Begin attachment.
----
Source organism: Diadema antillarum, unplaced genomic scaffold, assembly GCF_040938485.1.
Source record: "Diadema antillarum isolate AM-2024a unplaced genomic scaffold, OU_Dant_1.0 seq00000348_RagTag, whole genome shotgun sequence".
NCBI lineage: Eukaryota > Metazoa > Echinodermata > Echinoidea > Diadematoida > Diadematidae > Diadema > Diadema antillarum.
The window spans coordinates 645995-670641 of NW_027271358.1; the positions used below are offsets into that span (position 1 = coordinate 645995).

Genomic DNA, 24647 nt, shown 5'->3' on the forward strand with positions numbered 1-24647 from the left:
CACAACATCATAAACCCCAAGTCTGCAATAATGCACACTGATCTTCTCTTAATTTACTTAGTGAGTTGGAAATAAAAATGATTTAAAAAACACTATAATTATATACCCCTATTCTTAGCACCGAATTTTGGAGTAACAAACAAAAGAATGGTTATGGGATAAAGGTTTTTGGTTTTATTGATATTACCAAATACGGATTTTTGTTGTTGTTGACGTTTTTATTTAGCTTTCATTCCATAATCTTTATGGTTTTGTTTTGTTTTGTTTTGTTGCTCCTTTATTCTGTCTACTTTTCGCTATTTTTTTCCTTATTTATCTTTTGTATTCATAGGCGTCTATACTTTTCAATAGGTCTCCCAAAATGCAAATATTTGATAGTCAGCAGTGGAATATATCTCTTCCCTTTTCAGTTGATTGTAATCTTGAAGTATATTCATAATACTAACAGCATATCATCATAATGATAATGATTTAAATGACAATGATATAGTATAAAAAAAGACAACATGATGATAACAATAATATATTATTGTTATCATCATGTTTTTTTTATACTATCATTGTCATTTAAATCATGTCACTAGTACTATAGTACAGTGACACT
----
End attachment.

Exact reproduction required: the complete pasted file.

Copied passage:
Source organism: Diadema antillarum, unplaced genomic scaffold, assembly GCF_040938485.1.
Source record: "Diadema antillarum isolate AM-2024a unplaced genomic scaffold, OU_Dant_1.0 seq00000348_RagTag, whole genome shotgun sequence".
NCBI lineage: Eukaryota > Metazoa > Echinodermata > Echinoidea > Diadematoida > Diadematidae > Diadema > Diadema antillarum.
The window spans coordinates 645995-670641 of NW_027271358.1; the positions used below are offsets into that span (position 1 = coordinate 645995).

Genomic DNA, 24647 nt, shown 5'->3' on the forward strand with positions numbered 1-24647 from the left:
CACAACATCATAAACCCCAAGTCTGCAATAATGCACACTGATCTTCTCTTAATTTACTTAGTGAGTTGGAAATAAAAATGATTTAAAAAACACTATAATTATATACCCCTATTCTTAGCACCGAATTTTGGAGTAACAAACAAAAGAATGGTTATGGGATAAAGGTTTTTGGTTTTATTGATATTACCAAATACGGATTTTTGTTGTTGTTGACGTTTTTATTTAGCTTTCATTCCATAATCTTTATGGTTTTGTTTTGTTTTGTTTTGTTGCTCCTTTATTCTGTCTACTTTTCGCTATTTTTTTCCTTATTTATCTTTTGTATTCATAGGCGTCTATACTTTTCAATAGGTCTCCCAAAATGCAAATATTTGATAGTCAGCAGTGGAATATATCTCTTCCCTTTTCAGTTGATTGTAATCTTGAAGTATATTCATAATACTAACAGCATATCATCATAATGATAATGATTTAAATGACAATGATATAGTATAAAAAAAGACAACATGATGATAACAATAATATATTATTGTTATCATCATGTTTTTTTTATACTATCATTGTCATTTAAATCATGTCACTAGTACTATAGTACAGTGACACT